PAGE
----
Truck Accident Lawyers Utah | Utah Accident Attorney
Should I seek medical treatment if I'm only "a little sore?"
Certain injuries may not become symptomatic until sometime after an accident. By not seeing a doctor, you risk delaying your treatment and further injury. Even minor soreness can be an indication of a more significant injury. If you believe that you may have been injured you should see a doctor. It is not uncommon for insurance companies to argue that the failure of an individual to see a doctor right away indicates that an injury diagnosed later must have resulted from some other event that occurred after the accident.
What am I entitled to be compensated for if the other driver was at fault?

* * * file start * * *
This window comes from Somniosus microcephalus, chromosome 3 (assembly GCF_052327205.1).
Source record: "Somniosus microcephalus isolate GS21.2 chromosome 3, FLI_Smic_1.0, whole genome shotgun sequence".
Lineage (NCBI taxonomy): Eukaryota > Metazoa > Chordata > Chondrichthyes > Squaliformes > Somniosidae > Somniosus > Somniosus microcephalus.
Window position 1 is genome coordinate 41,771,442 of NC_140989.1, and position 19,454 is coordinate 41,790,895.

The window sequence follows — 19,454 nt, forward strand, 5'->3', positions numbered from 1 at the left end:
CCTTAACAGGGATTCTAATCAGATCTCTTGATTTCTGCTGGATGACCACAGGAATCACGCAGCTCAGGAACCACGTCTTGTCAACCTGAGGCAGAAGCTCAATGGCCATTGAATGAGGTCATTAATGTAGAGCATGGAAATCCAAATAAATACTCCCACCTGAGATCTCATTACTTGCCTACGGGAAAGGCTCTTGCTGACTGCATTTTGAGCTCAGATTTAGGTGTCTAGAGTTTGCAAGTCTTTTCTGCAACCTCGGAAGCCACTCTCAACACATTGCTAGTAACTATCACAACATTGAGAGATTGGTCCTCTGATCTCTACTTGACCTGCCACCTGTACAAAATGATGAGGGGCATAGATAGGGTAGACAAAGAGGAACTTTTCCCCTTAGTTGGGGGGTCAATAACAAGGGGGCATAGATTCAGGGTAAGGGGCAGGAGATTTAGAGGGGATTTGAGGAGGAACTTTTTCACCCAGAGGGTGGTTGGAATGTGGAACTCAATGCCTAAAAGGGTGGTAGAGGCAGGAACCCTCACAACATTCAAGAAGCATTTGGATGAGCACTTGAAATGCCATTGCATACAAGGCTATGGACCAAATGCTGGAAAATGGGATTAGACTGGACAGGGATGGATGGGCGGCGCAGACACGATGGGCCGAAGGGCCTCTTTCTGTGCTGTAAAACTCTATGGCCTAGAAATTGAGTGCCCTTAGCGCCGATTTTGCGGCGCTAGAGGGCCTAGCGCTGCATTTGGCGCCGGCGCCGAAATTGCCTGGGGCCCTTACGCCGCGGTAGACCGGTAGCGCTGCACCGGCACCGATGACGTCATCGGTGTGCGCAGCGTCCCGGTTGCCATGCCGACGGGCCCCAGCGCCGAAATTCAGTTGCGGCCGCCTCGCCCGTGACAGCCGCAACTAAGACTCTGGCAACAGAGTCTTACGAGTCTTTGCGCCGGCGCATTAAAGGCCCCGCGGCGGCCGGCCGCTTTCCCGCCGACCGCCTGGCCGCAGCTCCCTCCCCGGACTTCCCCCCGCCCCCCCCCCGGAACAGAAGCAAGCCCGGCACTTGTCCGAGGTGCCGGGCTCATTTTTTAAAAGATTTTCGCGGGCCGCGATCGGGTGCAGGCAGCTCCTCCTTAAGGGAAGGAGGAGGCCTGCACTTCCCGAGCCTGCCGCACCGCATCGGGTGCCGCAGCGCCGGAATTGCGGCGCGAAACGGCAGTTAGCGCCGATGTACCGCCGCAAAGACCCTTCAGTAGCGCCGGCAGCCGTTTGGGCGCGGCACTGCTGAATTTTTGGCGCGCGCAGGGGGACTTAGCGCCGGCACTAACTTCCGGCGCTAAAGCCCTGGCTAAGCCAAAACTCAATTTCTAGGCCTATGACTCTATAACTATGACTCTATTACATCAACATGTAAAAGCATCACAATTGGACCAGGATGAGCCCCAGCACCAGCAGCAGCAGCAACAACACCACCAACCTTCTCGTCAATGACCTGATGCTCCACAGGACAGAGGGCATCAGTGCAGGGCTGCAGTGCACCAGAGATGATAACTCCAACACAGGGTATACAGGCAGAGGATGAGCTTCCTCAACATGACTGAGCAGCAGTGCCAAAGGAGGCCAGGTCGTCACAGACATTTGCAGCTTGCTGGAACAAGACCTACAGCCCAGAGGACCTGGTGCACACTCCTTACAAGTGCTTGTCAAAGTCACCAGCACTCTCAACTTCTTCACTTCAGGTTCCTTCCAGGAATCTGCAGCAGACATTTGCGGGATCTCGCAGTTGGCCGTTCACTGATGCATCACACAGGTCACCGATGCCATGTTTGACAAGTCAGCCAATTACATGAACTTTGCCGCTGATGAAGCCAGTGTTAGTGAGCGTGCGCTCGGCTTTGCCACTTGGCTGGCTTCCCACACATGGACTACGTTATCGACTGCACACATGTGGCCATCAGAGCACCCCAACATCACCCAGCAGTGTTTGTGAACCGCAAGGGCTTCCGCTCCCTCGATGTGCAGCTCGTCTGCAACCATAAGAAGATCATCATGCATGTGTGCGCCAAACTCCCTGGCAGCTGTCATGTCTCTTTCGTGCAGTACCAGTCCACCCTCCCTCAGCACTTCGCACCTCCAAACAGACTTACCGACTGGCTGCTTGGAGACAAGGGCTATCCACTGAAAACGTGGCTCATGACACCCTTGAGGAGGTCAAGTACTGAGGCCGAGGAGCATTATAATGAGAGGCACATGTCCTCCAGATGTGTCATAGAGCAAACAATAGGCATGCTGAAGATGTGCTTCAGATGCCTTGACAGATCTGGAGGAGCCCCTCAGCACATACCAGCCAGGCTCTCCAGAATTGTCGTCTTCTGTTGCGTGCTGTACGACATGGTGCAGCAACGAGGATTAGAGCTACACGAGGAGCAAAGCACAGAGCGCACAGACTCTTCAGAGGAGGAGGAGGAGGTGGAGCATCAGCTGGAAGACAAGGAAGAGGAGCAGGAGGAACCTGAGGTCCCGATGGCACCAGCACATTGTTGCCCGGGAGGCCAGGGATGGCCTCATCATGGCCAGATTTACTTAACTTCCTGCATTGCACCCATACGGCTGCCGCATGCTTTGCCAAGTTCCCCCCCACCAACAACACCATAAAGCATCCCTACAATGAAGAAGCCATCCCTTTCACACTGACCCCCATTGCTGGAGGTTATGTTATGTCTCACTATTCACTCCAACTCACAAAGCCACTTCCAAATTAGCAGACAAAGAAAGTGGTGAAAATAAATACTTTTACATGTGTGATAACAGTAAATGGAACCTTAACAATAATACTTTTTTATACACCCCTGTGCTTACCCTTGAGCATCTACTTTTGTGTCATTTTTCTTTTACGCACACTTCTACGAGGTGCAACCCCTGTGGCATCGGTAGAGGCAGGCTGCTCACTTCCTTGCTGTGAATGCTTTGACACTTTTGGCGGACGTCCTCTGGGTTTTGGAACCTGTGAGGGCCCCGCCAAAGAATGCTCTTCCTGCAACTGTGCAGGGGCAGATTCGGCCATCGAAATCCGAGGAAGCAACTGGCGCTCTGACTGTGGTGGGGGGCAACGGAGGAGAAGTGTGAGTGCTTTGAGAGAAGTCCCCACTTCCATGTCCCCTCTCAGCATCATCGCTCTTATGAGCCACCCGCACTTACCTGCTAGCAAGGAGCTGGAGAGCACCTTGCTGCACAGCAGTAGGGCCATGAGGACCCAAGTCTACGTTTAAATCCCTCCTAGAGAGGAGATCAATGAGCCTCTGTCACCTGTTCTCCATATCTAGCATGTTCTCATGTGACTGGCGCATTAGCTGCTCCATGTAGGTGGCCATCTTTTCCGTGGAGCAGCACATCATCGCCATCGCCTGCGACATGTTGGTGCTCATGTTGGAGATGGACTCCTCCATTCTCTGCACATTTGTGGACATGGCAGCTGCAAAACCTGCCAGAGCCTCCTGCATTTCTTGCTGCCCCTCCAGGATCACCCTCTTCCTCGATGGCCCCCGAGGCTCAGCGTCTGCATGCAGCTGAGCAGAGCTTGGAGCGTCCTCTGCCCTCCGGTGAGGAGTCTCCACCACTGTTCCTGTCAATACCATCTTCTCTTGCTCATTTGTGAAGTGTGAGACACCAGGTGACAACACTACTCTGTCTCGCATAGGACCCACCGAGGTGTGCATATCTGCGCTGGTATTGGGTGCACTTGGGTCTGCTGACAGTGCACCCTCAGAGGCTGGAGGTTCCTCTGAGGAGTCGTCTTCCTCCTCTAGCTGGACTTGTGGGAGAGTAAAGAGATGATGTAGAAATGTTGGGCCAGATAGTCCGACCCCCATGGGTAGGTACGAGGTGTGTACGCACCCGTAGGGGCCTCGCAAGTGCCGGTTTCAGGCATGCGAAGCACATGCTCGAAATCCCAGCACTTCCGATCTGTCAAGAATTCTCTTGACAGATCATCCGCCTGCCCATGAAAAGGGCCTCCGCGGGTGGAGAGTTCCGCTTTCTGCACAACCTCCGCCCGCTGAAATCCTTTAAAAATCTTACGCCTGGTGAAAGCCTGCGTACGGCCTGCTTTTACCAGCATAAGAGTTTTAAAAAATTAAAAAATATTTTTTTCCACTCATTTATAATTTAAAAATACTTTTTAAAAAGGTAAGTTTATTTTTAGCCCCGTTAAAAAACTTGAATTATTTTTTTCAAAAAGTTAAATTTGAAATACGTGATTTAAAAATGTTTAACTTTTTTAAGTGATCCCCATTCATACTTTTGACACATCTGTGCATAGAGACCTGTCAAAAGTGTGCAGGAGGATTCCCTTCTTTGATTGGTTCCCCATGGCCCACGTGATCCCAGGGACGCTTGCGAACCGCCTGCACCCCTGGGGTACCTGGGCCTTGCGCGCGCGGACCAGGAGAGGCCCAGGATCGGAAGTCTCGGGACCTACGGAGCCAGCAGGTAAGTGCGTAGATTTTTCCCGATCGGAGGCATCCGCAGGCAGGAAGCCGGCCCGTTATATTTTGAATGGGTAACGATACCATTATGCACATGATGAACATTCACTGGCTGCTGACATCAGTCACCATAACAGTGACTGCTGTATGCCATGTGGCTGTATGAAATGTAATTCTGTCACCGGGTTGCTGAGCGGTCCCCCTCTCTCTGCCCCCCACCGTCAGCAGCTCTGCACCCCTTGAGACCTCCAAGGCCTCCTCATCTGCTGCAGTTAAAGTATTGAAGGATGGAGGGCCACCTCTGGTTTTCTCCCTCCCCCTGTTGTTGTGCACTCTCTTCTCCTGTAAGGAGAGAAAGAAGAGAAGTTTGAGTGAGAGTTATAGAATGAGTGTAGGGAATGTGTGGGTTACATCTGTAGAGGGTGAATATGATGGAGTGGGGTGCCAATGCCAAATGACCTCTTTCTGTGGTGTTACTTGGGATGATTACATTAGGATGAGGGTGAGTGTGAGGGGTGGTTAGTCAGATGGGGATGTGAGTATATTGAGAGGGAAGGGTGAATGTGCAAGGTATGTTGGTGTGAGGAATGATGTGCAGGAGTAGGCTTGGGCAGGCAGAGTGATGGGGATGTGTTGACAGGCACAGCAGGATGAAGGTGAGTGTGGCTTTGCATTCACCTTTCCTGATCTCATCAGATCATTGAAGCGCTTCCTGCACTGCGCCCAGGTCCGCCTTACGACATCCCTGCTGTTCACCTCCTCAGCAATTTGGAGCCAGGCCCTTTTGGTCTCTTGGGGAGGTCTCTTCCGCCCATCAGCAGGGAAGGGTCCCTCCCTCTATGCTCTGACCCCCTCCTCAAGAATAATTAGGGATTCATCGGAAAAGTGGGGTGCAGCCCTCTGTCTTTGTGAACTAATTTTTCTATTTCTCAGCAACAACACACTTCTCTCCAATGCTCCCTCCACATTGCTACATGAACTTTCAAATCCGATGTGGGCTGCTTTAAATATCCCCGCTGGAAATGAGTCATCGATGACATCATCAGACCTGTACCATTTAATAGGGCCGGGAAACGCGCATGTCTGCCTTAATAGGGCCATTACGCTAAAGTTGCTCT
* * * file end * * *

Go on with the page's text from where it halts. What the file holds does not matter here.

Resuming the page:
Generally speaking, if you are injured in an automobile accident that was the fault of someone else, you may be entitled to reimbursement for your medical and pharmacy bills associated with treatment for injuries sustained during the accident, cost of future medical treatment, lost wages, pain and suffering, permanent injury, property damage, and reasonable automobile rental charges incurred as a result of the accident. You may also recover other costs directly attributable to the accident such as towing, storage, etc.
May I have my health insurance pay for my medical treatment?
Yes. Your right to recover damages incurred in an automobile accident that was the fault of someone else is not affected by any payments made by your health insurance. Usually, your health insurance will require that your automobile PIP insurance pay the first $3,000 of bills. Depending upon the terms of your health insurance plan, any payments made by your insurance company may, however, be subject to reimbursement in the event of a recovery by you against the party at fault.
What if the driver at fault had no insurance?